# Typical capacitance of a bigger laser diode?

J

#### Joerg

Jan 1, 1970
0
Jamie said:
Sounds like you need to make the diode become part of a resonant tank
with in the power circuit. Using the diodes capacitance to contribute
to the remaining C required.

I can see that being tricky due to the C changing dynamically. At
least I would think that to be the case.

That's one of the nasties because it can make harmonics and those are
not liked in the land. But there is a whole bag of trick to overcome
this, it depends on how complex a circuit can be tolerated. The nice
thing is that RF parts are so cheap these days, thanks to an insatiable
appetite of our youngsters to always be connected.

J

#### Joerg

Jan 1, 1970
0
George said:
Oh just having my own sort of fun. I've got a few resistors and the
diode in a little pomona box.
Say, can I ask a 'silly' question. Since the probe capacitance is
limiting me, can I hang a 50 ohm resistor on the end and let it drive
a coax cable... throw away a bunch of signal.

Pulse in----+---1k---+---50R---->scope
| |
50R _
| V <-diode
| |
GND GND

I'm figuring the diode looks like a voltage source with a few ohms of
resistance.... ? Perhaps my figuring is wrong.

Then I could reduce the 1k ohm down to something that would let the
diode laser turn on.

You can do that for a big laser diode, 100mW and up. But small ones are
more in the tens of ohms.

A common trick to get a cheapo probe is to take a piece of coax with BNC
at one end, solder a 950ohms 0402 in series at the tip, and then set the
scope to 50ohm input. The coax only needs to be terminated at one end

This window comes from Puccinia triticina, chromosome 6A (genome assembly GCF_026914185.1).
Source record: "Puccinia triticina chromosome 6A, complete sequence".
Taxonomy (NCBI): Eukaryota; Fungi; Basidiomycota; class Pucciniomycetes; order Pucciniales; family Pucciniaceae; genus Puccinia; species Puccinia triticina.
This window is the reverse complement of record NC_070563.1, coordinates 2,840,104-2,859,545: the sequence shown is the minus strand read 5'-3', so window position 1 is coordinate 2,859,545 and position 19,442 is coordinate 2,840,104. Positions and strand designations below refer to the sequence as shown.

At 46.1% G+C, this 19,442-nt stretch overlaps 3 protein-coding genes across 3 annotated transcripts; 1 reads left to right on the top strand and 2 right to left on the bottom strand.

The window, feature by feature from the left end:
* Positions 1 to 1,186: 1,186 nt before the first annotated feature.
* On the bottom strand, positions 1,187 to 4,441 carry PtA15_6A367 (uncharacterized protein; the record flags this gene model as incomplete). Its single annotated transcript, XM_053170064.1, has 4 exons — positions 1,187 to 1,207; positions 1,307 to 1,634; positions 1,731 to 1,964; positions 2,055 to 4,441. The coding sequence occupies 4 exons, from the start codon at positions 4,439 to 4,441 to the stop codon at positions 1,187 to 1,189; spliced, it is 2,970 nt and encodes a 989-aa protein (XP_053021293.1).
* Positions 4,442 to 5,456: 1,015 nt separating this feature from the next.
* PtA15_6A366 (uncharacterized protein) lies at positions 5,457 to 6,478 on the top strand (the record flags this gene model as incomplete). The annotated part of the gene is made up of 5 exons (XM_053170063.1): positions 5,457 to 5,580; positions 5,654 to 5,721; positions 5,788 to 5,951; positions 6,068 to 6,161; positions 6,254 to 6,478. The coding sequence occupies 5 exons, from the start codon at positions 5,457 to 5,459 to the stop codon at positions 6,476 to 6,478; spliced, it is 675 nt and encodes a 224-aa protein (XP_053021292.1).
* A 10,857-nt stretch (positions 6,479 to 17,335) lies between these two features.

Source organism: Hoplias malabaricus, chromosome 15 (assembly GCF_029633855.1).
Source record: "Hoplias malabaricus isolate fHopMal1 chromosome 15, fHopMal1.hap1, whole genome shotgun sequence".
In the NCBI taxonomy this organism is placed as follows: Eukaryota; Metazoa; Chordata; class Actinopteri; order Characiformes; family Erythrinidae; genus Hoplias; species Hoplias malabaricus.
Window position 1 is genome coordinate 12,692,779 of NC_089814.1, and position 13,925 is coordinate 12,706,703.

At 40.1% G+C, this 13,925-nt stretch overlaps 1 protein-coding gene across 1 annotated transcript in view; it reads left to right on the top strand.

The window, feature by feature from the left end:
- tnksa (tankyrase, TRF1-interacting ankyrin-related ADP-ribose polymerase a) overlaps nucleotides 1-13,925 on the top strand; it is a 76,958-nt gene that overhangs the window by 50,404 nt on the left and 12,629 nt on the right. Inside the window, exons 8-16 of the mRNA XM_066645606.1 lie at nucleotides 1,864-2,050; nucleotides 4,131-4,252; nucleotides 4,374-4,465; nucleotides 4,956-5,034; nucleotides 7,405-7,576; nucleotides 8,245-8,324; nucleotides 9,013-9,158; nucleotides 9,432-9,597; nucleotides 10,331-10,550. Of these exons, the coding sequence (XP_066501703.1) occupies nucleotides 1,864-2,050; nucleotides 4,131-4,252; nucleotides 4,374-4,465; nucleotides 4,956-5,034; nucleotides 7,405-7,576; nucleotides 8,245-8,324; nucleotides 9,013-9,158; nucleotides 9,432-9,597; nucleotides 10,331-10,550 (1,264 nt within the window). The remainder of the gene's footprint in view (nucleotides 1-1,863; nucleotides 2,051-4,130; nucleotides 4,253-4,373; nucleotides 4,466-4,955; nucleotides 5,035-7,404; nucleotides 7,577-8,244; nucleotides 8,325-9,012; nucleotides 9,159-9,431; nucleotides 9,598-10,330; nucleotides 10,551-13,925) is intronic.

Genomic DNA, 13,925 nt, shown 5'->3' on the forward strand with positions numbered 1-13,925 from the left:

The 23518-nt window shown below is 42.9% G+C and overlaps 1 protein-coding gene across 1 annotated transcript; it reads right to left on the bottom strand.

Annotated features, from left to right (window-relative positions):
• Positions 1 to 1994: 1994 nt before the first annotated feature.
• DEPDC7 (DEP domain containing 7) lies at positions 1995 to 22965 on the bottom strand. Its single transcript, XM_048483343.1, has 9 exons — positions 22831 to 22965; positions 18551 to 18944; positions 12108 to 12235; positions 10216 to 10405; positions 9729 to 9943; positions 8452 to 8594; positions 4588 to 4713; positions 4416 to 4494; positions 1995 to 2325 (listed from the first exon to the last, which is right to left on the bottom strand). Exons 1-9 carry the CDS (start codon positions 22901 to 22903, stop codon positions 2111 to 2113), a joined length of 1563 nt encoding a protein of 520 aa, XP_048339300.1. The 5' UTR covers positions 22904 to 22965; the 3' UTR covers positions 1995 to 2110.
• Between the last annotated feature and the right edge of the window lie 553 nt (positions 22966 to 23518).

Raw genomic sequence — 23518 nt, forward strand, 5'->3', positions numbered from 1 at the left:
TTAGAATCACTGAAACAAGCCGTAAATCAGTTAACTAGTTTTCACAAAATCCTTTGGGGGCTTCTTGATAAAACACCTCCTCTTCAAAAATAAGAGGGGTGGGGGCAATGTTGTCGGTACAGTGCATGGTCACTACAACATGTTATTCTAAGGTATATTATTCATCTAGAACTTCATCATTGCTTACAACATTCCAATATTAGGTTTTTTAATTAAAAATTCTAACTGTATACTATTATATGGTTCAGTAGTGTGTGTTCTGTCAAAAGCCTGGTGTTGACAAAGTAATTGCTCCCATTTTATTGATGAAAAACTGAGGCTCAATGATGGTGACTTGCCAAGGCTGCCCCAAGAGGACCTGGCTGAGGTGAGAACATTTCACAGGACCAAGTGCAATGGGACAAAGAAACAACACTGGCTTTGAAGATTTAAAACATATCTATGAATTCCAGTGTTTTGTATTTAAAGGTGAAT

and then it is. Gives a nice clean representation of the input signal
divided 10:1.

J

#### Jamie

Jan 1, 1970
0
Joerg said:
That's one of the nasties because it can make harmonics and those are
not liked in the land. But there is a whole bag of trick to overcome
this, it depends on how complex a circuit can be tolerated. The nice
thing is that RF parts are so cheap these days, thanks to an insatiable
appetite of our youngsters to always be connected.
Well Ok but when I decide to sit down and lets say build an amplifier,
after the cost of getting a few CX1000 series, vacuums caps, high grade
door knob caps and lots of ceramics and let us not forget the roller
inductor with it's clean copper tubing coils and all.

Of course, you could always slip some of that through your employers
accounting system.

This would be for my personal enjoyment. At work, we deal with hot
cathode 300kWatt+ custom tubes and the last one we got cost \$12k. But
that brings a smile because I don't pay for that!

Jamie

J

#### Jamie

Jan 1, 1970
0
Joerg said:
You can do that for a big laser diode, 100mW and up. But small ones are
more in the tens of ohms.

A common trick to get a cheapo probe is to take a piece of coax with BNC
at one end, solder a 950ohms 0402 in series at the tip, and then set the
scope to 50ohm input. The coax only needs to be terminated at one end
and then it is. Gives a nice clean representation of the input signal
divided 10:1.

One of our product lines is a special coax with a steel wire in the
center instead of copper. It actually is more like a alloyed used in
thermocouple wire but, it works well for lowering the Q and we sell this
to companies that make instrument cables for the most part.

Jamie

J

#### josephkk

Jan 1, 1970
0
Sounds like you need to make the diode become part of a resonant tank
with in the power circuit. Using the diodes capacitance to contribute
to the remaining C required.

I can see that being tricky due to the C changing dynamically. At
least I would think that to be the case.

Jamie
Think pulse forming networks from radar systems.

?-)

J

#### josephkk

Jan 1, 1970
0
You can do that for a big laser diode, 100mW and up. But small ones are
more in the tens of ohms.

A common trick to get a cheapo probe is to take a piece of coax with BNC
at one end, solder a 950ohms 0402 in series at the tip, and then set the
scope to 50ohm input. The coax only needs to be terminated at one end
and then it is. Gives a nice clean representation of the input signal
divided 10:1.

Hmmmm. Wouldn't that be 20:1? Or did you mean 450 Ohms?

?-)

J

#### Joerg

Jan 1, 1970
0
josephkk said:
Hmmmm. Wouldn't that be 20:1? Or did you mean 450 Ohms?

Oops, sorry, 20:1. You could use 450ohms but sometimes that's too low,
for example for tapping the collector on an RF stage.

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